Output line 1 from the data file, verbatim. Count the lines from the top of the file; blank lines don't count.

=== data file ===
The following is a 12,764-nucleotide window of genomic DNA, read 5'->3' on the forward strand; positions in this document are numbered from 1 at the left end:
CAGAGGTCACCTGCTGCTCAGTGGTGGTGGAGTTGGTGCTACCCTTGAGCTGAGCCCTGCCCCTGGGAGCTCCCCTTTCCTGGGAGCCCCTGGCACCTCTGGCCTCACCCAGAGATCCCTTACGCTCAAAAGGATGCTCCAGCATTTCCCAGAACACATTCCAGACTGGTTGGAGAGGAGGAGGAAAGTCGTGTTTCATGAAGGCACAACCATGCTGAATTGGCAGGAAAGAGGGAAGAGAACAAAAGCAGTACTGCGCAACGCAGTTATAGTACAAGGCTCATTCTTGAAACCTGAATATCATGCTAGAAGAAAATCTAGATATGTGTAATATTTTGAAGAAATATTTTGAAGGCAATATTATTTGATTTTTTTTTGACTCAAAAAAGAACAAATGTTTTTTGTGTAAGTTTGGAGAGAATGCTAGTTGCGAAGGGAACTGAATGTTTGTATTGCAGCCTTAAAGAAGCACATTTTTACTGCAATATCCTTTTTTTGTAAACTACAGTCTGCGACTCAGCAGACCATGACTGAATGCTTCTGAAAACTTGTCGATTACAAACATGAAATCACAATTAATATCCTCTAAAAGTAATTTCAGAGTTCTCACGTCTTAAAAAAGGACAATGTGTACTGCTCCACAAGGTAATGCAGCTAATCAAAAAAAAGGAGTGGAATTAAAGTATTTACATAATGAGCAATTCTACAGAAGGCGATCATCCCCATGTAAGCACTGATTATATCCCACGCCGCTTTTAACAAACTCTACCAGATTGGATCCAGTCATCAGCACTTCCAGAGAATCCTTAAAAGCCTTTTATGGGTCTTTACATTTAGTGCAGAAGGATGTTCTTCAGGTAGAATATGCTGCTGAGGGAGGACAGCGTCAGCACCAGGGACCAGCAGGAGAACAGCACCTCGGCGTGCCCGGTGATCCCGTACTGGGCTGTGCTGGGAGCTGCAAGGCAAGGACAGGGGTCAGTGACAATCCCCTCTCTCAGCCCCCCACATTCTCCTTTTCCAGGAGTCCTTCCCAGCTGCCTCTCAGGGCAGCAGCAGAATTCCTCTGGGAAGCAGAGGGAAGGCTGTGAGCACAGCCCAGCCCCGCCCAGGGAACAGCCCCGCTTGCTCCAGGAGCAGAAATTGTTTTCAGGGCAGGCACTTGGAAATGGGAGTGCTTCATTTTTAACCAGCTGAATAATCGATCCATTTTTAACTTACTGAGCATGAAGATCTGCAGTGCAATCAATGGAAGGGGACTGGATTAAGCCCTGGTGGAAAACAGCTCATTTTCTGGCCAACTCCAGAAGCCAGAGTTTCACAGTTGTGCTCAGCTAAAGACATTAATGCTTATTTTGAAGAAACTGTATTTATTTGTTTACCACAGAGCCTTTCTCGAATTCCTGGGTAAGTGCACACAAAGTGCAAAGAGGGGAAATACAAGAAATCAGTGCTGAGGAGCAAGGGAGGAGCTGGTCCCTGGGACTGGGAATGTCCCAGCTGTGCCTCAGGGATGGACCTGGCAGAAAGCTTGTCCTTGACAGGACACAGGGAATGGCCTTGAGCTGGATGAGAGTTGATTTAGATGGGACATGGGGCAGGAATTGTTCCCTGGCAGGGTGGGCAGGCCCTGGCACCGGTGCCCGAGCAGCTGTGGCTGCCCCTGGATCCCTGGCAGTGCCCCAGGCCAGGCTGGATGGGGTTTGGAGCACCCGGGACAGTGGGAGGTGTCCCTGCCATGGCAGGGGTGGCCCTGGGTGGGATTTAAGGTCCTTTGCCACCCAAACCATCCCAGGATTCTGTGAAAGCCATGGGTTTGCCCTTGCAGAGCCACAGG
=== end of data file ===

The following is a 12,764-nucleotide window of genomic DNA, read 5'->3' on the forward strand; positions in this document are numbered from 1 at the left end: